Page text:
On one hand, Goldman Sachs employees are more bullish on the future, with the firm’s business outlook score rising from an anemic 7.364 to 8.065, good for 15th in the category. That said, the firm’s performance slipped mightily in international mobility (-.38), promotion policies (-.363), benefits (-.219), and internal mobility (-.204). Employee satisfaction fell by .138 of a point as well.


Goldman Sachs employees conversing in the cafeteria

This was a marked departure from the previous year, when Goldman Sachs experienced score improvements in every category but one.  Is this a harbinger that Goldman Sachs is poised for a fall in the coming year? There is certainly some unease among the ranks. One 2017 survey respondent cited “harsh” hours as a downside to the firm, with another listing “big egos.” While one private wealth advisor touts perks like 16-week maternity leave, the respondent doesn’t sugarcoat the realities: “High pressure and expectations to build a book of business. A lot of turnover in the role for new advisors. Very competitive environment. One of the few post-MBA roles that expects cold-calling.”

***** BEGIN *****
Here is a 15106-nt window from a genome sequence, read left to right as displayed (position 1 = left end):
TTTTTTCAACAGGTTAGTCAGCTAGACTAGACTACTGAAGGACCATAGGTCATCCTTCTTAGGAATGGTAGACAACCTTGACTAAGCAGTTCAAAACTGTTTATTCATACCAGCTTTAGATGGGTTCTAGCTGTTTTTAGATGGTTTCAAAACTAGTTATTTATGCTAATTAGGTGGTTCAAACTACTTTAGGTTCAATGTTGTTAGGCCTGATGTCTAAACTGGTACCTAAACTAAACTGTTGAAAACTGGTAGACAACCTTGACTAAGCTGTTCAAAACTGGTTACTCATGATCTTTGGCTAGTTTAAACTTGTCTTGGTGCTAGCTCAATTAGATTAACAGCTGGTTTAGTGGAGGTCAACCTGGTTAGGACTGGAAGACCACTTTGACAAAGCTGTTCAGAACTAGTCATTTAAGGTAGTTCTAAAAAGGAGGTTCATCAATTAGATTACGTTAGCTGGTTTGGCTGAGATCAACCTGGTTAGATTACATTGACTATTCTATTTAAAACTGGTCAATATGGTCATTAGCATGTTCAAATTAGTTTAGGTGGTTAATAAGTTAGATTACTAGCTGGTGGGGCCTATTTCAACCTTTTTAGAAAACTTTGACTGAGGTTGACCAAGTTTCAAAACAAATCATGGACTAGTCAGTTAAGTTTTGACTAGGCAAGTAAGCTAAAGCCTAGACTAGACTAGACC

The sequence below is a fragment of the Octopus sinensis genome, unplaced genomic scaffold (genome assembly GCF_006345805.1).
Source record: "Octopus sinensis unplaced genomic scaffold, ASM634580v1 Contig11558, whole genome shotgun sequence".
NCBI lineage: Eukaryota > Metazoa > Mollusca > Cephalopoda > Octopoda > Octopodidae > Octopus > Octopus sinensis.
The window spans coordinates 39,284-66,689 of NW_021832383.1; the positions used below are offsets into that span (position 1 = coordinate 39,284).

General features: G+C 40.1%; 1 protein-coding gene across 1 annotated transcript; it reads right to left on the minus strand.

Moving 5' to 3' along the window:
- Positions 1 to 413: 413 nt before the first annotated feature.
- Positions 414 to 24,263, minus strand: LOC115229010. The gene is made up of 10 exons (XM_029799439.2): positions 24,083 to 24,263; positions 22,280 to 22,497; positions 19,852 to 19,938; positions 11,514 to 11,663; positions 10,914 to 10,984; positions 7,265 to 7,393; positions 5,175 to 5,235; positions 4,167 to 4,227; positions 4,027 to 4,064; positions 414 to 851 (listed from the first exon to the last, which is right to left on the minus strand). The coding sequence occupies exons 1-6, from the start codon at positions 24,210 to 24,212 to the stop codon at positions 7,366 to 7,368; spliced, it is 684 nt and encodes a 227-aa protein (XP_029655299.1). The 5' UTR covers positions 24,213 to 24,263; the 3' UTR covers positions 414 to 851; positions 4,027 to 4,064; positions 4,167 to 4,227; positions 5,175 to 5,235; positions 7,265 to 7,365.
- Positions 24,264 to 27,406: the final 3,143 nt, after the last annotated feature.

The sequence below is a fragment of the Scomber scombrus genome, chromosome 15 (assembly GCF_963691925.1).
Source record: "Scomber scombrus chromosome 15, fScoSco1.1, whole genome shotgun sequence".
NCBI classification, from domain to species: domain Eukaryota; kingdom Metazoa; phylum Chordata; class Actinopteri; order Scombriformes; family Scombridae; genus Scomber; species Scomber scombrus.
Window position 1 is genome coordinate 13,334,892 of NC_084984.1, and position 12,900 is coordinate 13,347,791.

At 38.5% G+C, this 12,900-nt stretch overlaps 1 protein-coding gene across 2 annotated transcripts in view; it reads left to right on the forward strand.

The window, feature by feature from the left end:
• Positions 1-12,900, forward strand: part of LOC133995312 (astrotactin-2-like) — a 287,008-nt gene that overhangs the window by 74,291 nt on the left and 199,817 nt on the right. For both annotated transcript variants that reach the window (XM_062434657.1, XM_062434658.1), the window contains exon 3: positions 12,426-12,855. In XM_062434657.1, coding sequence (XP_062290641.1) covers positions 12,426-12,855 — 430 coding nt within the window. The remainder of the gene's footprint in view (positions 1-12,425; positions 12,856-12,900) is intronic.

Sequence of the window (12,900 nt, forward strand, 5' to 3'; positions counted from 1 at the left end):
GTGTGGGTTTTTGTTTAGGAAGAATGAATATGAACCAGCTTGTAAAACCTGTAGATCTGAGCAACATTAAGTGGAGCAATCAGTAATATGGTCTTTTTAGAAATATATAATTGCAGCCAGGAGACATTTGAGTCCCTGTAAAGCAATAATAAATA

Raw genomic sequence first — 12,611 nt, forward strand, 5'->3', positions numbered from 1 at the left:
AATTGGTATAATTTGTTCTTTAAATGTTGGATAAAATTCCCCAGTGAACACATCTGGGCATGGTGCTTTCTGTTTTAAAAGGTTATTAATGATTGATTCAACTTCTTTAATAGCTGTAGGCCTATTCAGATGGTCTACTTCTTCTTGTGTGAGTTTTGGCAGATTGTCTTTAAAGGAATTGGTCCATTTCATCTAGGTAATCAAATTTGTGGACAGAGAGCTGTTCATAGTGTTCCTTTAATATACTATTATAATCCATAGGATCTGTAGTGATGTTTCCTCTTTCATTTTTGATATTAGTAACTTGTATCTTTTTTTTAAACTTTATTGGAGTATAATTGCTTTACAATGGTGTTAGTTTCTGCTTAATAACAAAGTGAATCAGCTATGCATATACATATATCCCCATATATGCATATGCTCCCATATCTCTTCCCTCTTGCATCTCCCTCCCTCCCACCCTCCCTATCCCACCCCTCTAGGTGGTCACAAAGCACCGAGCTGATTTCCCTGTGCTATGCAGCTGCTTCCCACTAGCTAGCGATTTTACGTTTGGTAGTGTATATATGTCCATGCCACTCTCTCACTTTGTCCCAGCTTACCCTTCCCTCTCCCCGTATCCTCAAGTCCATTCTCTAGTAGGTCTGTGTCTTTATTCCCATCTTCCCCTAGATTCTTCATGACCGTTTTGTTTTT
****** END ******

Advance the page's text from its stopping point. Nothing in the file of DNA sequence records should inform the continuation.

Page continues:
From the outside, Goldman Sachs remains the gold standard, the yardstick against which the industry is measured. If these surveys reveal anything, it may be that firm leadership has taken its eyes off day-to-day conditions and individual attention in favor of fostering greater inclusiveness and improved global citizenship. Considering the strides made by Goldman Sachs across the board in recent years, the 2018 results may also be an anomaly. “The firm is extremely focused on improving work/life balance,” writes another respondent. “In the time that I’ve been here, I’ve seen a tremendous difference, not only as a result of formal policies but also in the culture and mindset of those who work here.”

Still, Goldman Sachs is only for the select few — and that’s by design. “The firm expects nothing less than a 100% hard work, so the firm is not suited for someone who wants to have a relaxed, less stressful work condition,” adds another banker on the firm’s tech side. “But if you are you up for the task, the firm is great in providing a place to maximize your potential and talent.”

Go to next page to see the overall Vault Banking 50 ranking.